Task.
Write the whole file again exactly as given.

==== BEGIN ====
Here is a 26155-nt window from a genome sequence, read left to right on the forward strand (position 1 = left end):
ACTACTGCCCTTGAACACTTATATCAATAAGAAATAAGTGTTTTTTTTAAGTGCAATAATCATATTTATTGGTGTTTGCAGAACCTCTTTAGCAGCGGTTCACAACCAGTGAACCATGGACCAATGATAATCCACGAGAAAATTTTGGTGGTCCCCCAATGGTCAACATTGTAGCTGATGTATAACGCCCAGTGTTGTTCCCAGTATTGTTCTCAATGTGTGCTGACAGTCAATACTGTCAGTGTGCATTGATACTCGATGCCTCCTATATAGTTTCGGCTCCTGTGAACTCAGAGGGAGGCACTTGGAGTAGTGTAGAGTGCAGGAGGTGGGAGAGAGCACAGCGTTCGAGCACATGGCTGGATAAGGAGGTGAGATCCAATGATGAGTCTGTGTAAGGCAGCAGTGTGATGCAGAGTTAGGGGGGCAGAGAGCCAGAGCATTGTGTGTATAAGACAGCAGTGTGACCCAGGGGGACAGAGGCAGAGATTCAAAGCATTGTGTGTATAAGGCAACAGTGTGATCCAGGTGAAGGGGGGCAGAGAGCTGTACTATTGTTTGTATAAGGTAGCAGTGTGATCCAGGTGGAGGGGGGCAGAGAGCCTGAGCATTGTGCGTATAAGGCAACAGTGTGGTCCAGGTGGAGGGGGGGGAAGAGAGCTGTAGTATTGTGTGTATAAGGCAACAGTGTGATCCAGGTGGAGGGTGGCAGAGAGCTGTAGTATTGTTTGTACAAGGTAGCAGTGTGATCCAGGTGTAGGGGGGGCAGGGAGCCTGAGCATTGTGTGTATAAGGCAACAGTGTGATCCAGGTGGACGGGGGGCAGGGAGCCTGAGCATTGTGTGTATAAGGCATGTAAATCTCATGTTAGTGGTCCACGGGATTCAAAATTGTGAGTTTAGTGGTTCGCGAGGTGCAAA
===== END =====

Here is a 26155-nt window from a genome sequence, read left to right on the forward strand (position 1 = left end):
ACTACTGCCCTTGAACACTTATATCAATAAGAAATAAGTGTTTTTTTTAAGTGCAATAATCATATTTATTGGTGTTTGCAGAACCTCTTTAGCAGCGGTTCACAACCAGTGAACCATGGACCAATGATAATCCACGAGAAAATTTTGGTGGTCCCCCAATGGTCAACATTGTAGCTGATGTATAACGCCCAGTGTTGTTCCCAGTATTGTTCTCAATGTGTGCTGACAGTCAATACTGTCAGTGTGCATTGATACTCGATGCCTCCTATATAGTTTCGGCTCCTGTGAACTCAGAGGGAGGCACTTGGAGTAGTGTAGAGTGCAGGAGGTGGGAGAGAGCACAGCGTTCGAGCACATGGCTGGATAAGGAGGTGAGATCCAATGATGAGTCTGTGTAAGGCAGCAGTGTGATGCAGAGTTAGGGGGGCAGAGAGCCAGAGCATTGTGTGTATAAGACAGCAGTGTGACCCAGGGGGACAGAGGCAGAGATTCAAAGCATTGTGTGTATAAGGCAACAGTGTGATCCAGGTGAAGGGGGGCAGAGAGCTGTACTATTGTTTGTATAAGGTAGCAGTGTGATCCAGGTGGAGGGGGGCAGAGAGCCTGAGCATTGTGCGTATAAGGCAACAGTGTGGTCCAGGTGGAGGGGGGGGAAGAGAGCTGTAGTATTGTGTGTATAAGGCAACAGTGTGATCCAGGTGGAGGGTGGCAGAGAGCTGTAGTATTGTTTGTACAAGGTAGCAGTGTGATCCAGGTGTAGGGGGGGCAGGGAGCCTGAGCATTGTGTGTATAAGGCAACAGTGTGATCCAGGTGGACGGGGGGCAGGGAGCCTGAGCATTGTGTGTATAAGGCATGTAAATCTCATGTTAGTGGTCCACGGGATTCAAAATTGTGAGTTTAGTGGTTCGCGAGGTGCAAA